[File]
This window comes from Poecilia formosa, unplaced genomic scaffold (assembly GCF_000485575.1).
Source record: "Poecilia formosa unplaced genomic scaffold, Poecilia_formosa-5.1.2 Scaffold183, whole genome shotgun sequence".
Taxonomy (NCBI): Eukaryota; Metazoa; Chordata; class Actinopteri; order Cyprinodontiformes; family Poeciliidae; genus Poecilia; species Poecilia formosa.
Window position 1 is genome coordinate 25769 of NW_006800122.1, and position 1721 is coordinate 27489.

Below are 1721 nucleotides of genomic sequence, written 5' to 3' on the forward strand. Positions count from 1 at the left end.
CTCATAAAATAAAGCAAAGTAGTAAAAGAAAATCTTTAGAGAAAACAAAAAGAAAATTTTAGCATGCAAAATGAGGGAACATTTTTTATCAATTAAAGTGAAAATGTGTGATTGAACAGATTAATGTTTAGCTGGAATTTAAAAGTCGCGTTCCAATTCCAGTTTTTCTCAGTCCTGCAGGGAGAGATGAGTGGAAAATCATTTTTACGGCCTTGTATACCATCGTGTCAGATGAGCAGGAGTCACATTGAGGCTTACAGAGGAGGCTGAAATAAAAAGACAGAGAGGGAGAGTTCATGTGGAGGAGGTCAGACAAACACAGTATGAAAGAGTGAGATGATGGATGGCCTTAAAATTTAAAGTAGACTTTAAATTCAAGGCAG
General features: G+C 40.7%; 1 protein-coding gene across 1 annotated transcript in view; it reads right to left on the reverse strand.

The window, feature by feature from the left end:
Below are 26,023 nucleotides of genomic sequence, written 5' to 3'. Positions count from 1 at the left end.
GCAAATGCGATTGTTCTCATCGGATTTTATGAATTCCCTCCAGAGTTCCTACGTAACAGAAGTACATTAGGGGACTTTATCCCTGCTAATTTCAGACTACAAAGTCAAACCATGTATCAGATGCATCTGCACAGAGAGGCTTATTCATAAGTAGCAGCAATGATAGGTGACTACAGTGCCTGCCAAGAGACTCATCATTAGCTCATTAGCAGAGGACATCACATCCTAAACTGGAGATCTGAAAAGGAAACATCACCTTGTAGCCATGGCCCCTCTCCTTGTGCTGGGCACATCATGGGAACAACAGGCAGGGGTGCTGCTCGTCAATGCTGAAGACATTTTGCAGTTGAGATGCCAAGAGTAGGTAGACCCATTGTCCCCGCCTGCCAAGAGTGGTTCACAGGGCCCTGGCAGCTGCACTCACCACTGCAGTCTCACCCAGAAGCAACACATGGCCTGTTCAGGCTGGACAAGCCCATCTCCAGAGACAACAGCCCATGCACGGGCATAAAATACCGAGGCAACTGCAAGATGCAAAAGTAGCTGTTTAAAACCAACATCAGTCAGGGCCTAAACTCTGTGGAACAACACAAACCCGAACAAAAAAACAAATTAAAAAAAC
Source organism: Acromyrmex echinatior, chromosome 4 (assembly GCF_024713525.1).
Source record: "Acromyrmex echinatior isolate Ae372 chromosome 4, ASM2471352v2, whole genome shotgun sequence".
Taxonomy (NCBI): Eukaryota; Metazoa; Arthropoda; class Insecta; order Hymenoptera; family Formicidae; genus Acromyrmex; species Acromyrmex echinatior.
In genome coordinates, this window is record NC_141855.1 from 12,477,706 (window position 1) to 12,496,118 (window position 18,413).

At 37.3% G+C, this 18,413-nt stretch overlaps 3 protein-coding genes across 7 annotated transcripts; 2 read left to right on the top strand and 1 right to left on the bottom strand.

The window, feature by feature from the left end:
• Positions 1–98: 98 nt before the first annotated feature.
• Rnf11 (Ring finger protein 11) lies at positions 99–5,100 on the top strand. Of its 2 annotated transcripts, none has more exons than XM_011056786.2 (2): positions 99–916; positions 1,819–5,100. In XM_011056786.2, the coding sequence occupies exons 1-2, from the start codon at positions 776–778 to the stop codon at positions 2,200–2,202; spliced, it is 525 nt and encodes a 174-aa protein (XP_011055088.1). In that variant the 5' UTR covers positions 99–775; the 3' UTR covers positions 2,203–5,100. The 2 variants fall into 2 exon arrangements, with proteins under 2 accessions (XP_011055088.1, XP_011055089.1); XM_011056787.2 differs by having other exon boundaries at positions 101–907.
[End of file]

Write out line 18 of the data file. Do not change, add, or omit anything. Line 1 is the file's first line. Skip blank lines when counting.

• Rnf11 (Ring finger protein 11) lies at positions 99–5,100 on the top strand. Of its 2 annotated transcripts, none has more exons than XM_011056786.2 (2): positions 99–916; positions 1,819–5,100. In XM_011056786.2, the coding sequence occupies exons 1-2, from the start codon at positions 776–778 to the stop codon at positions 2,200–2,202; spliced, it is 525 nt and encodes a 174-aa protein (XP_011055088.1). In that variant the 5' UTR covers positions 99–775; the 3' UTR covers positions 2,203–5,100. The 2 variants fall into 2 exon arrangements, with proteins under 2 accessions (XP_011055088.1, XP_011055089.1); XM_011056787.2 differs by having other exon boundaries at positions 101–907.